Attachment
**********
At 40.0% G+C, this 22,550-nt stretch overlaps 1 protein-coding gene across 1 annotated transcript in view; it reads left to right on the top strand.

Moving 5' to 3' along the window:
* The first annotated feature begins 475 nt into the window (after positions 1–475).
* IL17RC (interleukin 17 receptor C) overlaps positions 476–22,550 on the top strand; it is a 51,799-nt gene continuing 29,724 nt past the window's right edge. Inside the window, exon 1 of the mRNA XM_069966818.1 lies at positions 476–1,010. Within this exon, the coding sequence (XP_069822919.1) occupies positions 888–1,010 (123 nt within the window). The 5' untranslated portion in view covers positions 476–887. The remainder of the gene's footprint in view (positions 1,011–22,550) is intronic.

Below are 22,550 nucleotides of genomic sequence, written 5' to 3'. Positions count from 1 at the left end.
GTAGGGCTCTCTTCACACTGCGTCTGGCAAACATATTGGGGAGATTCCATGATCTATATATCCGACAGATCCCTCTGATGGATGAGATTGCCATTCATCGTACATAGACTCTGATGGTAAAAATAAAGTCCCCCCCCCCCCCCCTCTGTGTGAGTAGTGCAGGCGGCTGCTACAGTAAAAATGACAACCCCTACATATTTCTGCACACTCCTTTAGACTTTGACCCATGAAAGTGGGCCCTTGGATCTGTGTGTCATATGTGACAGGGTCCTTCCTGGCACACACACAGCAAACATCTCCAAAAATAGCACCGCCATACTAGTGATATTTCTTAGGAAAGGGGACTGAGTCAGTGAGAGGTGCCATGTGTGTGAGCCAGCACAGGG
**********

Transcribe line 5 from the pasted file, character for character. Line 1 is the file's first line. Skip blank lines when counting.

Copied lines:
Below are 22,550 nucleotides of genomic sequence, written 5' to 3'. Positions count from 1 at the left end.